ATOMIC BOMBING OF HIROSHIMA AND NAGASAKI
The Hiroshima bomb was dropped on August 6, 1945, followed by the Nagasaki bomb on August 9. Six days later on August 15, 1945 the Japanese emperor announced in a radio broadcast that the war was over. Together the two bombs killed about 115,000 people instantly and an additional 95,000 within five months of the blasts .As of August 2014, the number of people recognized as having died from the effects of the two atomic bombs stood at more than 450,000: 292,325 in Hiroshima and 165,409 in Nagasaki,
The 15-kiloton Hiroshima nuclear bomb was dropped by a US B-29 bomber on the city on the morning of August 6. Between 60,000 and 80,000 people were killed instantly; in the months that followed the death toll rose to 140,000. One survivor said, “A lot of people died instantly... While trying to soothe burning skin, some died in the river when fireballs swept up the oil-slicked water. Others died years later, stricken by cancer.” Japanese were not the only ones who died. An estimated 40,000 to 50,000 Koreans killed by the atomic bombs dropped on Nagasaki and Hiroshima.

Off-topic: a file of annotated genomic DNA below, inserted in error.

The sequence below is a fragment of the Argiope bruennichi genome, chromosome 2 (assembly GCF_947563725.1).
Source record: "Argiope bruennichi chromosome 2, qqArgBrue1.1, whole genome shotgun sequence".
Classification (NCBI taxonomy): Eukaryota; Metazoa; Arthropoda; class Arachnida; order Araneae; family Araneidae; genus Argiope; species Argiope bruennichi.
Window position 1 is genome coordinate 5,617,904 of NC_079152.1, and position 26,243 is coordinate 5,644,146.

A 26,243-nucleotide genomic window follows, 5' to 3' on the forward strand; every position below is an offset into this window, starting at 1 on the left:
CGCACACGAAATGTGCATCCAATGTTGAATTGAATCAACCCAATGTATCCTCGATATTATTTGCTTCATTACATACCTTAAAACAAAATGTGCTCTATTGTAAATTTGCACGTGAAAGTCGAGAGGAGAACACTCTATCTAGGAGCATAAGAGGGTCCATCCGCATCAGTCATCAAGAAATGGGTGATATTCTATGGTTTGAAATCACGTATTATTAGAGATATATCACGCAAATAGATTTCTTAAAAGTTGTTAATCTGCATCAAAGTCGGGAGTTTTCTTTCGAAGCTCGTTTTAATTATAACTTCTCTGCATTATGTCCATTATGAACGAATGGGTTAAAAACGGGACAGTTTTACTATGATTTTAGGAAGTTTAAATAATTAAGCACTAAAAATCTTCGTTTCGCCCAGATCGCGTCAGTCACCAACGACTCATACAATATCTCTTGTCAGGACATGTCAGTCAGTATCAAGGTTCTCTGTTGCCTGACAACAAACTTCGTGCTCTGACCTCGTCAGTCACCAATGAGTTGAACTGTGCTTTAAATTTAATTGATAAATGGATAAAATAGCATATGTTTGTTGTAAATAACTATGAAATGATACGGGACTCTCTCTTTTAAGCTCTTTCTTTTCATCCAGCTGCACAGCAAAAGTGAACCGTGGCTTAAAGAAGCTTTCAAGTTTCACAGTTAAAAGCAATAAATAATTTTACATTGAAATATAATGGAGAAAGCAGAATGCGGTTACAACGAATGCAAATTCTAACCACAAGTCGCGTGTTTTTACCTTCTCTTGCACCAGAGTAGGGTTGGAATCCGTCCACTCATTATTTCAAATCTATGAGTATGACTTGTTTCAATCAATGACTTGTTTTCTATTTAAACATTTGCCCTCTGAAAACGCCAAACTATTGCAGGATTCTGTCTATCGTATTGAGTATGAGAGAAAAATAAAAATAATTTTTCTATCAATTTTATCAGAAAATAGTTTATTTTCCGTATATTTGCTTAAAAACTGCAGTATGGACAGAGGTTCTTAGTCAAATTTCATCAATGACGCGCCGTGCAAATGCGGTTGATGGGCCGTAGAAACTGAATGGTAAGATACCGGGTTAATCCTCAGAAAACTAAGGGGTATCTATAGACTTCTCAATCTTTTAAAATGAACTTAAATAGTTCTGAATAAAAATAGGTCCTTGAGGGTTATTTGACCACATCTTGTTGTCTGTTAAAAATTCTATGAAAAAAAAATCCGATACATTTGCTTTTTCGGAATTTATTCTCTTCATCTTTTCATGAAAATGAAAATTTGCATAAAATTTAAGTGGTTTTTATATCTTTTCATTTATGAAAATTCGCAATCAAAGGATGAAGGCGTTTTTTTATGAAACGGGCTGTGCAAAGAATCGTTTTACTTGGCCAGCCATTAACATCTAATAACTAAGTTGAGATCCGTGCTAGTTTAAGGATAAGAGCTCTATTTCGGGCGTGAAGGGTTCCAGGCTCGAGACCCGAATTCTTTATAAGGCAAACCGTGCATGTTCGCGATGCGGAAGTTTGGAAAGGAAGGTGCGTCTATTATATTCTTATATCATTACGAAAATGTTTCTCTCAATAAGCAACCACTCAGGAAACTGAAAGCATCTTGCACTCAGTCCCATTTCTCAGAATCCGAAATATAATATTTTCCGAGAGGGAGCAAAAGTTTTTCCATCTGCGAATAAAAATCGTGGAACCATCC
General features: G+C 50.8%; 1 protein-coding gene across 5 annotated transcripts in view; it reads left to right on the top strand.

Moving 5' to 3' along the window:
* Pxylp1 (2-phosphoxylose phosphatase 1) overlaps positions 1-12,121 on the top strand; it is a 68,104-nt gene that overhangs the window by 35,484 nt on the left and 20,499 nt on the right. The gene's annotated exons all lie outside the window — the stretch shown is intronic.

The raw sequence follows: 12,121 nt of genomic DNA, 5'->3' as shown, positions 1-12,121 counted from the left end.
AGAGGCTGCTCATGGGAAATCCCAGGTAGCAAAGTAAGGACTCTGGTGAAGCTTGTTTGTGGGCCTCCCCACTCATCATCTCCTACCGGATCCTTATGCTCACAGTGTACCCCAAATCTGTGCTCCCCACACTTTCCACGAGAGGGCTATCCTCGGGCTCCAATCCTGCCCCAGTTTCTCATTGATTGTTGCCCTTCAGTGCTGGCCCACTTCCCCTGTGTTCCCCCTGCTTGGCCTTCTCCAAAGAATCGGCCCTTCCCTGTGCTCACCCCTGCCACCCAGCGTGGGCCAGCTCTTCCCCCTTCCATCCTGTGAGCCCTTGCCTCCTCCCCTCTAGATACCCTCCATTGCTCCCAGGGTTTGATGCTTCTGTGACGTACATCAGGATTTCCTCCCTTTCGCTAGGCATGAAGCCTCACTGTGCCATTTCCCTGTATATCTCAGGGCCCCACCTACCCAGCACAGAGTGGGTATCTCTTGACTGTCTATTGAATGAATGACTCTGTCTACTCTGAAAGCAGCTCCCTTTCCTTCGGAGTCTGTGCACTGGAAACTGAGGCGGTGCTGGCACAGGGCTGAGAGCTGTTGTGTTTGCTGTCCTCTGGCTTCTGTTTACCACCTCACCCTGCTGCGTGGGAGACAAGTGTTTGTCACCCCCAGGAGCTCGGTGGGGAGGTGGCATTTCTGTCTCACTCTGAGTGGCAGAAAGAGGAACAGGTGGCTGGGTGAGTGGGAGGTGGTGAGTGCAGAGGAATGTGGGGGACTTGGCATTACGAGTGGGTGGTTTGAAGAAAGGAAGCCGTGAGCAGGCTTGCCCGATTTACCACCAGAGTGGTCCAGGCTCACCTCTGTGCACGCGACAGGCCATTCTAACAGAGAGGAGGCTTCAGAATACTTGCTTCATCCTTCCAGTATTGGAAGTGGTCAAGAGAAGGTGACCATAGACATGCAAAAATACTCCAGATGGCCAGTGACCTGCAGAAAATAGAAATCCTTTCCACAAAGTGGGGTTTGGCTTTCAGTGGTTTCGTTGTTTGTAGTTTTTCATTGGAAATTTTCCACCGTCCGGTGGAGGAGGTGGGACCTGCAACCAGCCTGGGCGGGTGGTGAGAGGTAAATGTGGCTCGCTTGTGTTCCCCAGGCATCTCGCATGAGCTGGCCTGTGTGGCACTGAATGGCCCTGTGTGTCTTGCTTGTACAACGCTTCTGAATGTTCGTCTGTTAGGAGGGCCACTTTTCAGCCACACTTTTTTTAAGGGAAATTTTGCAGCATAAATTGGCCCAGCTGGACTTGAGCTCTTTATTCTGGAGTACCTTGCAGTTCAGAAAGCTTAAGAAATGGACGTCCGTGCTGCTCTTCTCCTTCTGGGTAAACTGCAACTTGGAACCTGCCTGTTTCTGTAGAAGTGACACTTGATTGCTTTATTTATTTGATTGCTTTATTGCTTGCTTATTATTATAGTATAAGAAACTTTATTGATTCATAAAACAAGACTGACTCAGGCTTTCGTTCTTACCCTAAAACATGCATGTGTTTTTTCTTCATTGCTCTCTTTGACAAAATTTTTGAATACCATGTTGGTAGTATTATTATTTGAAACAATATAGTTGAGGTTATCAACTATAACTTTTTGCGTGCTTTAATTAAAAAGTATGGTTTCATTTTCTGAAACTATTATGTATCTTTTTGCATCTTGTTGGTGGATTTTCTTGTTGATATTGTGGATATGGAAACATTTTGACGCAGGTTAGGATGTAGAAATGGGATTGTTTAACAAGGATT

Describing the Nagasaki bomb, William T. Lawrence wrote of the New York Times on August 9, 1945: "It's a thing of beauty, this 'gadget.' Into its design went million of man-hours of what is without a doubt the most concentrated intellectual effort in history. Never before had so much brain power been focused on a single problem." [Source: Eyewitness to History , edited by John Carey, Avon Books, 1987]
Books: Hiroshima by John Hersey, base on accounts of six survivors published in The New Yorker in August 1946; The Making of the Hydrogen Bomb by Pulitzer-prize-winning writer Richard Rhodes (Simon & Schuster), Hiroshima: Why America Dropped the Atomic Bomb by Berkeley historian Ronald Takaoka (Little, Brown); The Last Great Victory by Penn State historian Stanley Weintraub (Dutton).
United Nations Office of Disarmament Affairs (UNODA)